What’s in a name?

Rebecca Reynolds is an independent early years literacy consultant. This is the second of a series of 3 posts she is writing for us on the subject of children’s handwriting.

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For a child, the ability to write their own name is one of their most noticeable achievements, one which they become very proud of.  It tells the world, ‘this is me’ or marks the ownership of a picture they have drawn. It is something that children show a great deal of interest in. This is possibly the first time they will connect with the significance of writing, as opposed to the printed word. Children who are read to, will have connected with the significance of the printed word through story books.

There are many, many stages a child goes through before they will be able to write their own name. To begin with, just recognising what it looks like can be tricky enough. There are dozens of fun activities, games and songs which early year’s settings employ so well, which pave the way towards this.

Handwriting is a multisensory activity. As you form each letter, your hand shares information with language processing areas in your brain. As your eyes track what you’re writing, you engage these areas. The same goes if you say letter sounds and words when you write” (Horowitz, 2018).

But, once a child joins a reception class, how does a teacher, faced with a huge range of abilities, backgrounds and experiences start to identify who is ready to write their name. What does ‘readiness’ look like and how do we cater for every level simultaneously? How can each child travel at their own speed at their own speed?

In my previous blog, I talked about gross and fine motor movements and how to develop a repertoire of actions which will support a child’s move towards handwriting when the time is right. This can indicate a ‘physical readiness’. Once a child can recognise their own name, and identify it from amongst a group of others, then you have some visual discrimination skills and developing of identity. Once a child is mark making with purpose, possibly naming their drawings, attempting to create the first letter sound as a means of ownership, then you have a need or desire to learn how to write your name. From there, the practitioner can informally assess what the next step could be. It may be sequencing their name with pegs marked with letters, which peg onto a lolly stick with their name on. This further develops fine motor strength, at the same time as sequencing the letters of their name. Possibly, tracing over simple pictures or lines, loops or waves, to improve hand eye coordination. Those children able to demonstrate these skills might move on to tracing their name with verbal support from an adult, sometimes this can take many weeks to become embedded learning. Once, this motor planning is established, and a child can do this without verbal support then progression on to close copying is possible.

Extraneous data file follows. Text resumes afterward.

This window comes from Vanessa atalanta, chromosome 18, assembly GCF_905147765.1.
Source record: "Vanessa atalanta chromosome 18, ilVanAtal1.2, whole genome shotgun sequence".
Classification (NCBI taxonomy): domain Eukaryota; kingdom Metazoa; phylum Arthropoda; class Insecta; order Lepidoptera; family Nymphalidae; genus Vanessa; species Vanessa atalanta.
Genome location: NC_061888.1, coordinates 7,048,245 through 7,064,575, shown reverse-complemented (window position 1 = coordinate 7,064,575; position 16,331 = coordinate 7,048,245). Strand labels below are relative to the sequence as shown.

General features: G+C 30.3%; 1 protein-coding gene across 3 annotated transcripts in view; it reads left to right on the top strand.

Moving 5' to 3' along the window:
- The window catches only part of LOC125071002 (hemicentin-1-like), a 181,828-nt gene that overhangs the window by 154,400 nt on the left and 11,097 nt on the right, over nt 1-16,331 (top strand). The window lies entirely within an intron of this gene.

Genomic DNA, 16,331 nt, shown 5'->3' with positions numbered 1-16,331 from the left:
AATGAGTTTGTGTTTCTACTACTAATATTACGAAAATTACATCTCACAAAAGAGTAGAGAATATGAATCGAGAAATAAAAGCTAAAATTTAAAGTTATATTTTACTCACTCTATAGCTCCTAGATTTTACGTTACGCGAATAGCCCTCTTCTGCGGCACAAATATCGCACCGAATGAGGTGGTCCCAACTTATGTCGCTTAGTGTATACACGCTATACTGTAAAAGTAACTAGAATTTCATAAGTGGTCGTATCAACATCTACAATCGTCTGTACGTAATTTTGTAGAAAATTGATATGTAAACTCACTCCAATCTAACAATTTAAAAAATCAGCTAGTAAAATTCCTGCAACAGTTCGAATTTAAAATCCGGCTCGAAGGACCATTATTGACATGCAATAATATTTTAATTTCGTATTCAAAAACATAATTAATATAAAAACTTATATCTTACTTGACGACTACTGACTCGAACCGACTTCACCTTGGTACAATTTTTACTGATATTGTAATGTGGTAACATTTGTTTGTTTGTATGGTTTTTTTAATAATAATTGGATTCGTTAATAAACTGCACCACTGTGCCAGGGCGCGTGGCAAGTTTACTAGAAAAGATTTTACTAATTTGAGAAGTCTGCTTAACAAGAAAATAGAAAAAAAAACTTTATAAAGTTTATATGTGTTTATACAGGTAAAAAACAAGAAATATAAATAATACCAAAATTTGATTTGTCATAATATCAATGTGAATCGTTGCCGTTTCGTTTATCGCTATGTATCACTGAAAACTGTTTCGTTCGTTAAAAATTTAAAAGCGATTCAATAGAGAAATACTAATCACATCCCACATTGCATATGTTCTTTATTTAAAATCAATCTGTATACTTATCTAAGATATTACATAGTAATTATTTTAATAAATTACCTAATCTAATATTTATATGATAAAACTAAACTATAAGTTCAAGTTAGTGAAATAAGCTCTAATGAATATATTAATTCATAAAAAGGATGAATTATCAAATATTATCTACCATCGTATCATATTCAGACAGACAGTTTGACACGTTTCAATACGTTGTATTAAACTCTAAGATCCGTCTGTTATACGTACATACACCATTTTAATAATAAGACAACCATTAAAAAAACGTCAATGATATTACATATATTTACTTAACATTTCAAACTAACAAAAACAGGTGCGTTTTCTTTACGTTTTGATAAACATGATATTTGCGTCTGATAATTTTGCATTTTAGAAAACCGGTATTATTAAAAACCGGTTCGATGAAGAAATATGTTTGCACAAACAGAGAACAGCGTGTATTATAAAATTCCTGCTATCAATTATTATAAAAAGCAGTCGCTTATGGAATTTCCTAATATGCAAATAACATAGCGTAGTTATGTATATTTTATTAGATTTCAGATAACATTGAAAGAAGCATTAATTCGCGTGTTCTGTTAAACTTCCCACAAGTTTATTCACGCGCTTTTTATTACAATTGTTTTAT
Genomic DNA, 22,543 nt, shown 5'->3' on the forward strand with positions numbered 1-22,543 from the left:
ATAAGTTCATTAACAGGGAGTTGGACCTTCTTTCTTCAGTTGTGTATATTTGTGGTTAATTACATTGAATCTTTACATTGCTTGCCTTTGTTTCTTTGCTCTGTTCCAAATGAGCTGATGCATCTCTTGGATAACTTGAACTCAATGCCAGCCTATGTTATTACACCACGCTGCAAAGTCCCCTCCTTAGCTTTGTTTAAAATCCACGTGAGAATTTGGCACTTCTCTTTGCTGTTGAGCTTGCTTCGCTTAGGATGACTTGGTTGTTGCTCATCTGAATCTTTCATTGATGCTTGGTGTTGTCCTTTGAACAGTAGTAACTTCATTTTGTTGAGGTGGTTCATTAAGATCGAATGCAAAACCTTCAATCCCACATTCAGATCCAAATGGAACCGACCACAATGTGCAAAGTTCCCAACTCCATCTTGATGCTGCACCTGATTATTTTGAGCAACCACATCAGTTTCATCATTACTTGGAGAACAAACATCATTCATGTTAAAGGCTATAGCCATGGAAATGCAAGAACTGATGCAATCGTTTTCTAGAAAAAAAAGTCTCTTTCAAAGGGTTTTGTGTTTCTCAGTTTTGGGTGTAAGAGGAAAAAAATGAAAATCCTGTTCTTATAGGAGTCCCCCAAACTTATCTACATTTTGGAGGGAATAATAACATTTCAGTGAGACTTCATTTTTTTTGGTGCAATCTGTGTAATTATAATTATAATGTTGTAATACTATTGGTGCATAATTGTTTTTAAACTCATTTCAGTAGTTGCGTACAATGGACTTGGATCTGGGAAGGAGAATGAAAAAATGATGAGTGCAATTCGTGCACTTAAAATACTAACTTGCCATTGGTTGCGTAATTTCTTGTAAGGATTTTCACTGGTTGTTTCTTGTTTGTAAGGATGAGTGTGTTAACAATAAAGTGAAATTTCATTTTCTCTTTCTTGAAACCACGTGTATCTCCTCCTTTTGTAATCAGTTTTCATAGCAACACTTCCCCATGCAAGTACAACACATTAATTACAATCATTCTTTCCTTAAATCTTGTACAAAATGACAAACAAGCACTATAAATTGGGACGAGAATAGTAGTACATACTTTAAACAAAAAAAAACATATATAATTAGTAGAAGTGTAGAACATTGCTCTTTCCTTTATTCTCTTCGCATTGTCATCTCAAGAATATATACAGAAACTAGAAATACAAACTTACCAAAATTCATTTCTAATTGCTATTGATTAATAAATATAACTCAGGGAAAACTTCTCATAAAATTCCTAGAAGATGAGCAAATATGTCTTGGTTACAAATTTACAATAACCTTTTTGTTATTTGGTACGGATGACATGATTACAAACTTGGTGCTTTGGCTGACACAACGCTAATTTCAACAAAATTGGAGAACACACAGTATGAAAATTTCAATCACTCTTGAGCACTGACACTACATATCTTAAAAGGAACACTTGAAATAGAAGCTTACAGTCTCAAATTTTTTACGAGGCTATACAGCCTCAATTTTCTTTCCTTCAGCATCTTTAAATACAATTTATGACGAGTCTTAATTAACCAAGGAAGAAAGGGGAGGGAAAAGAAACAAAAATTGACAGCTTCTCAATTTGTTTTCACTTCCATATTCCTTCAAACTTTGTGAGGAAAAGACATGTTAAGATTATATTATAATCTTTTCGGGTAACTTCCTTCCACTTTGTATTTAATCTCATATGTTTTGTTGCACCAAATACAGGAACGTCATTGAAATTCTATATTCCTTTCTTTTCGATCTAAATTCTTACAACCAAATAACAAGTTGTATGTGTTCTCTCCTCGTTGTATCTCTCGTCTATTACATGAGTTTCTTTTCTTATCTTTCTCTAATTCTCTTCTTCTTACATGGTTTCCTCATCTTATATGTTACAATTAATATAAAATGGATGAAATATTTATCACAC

There are many indicators that a child is ready for progression, one important one is whether these skills are being transferred to their independent activities. Do they write letter shapes whilst in the role play shop, café or hospital? Are they labelling people in their pictures, are they naming their own work unprompted?

There are a huge number of progressions to move on to from here, full name, numbers, letter families and capitals, but each needs to be addressed at the child’s own speed. This applies both to print and cursive script. Some children will master these stages quickly, becoming independent relatively easily whilst others will take much longer and need much more support. The important thing to remember is that everyone needs to travel at their own speed!

Managing all these stages simultaneously for the teacher, could be very labour intensive. Preparation is the key. Many resources can be made in advance and selected at the appropriate time for each child. This ensures that the teacher does not need to spend time writing in individual books, weekly or even daily.

If you would like to find out more about Rebecca’s work, please visit her website or email her at rebeccareynolds@literacyconsultant.org

 

 

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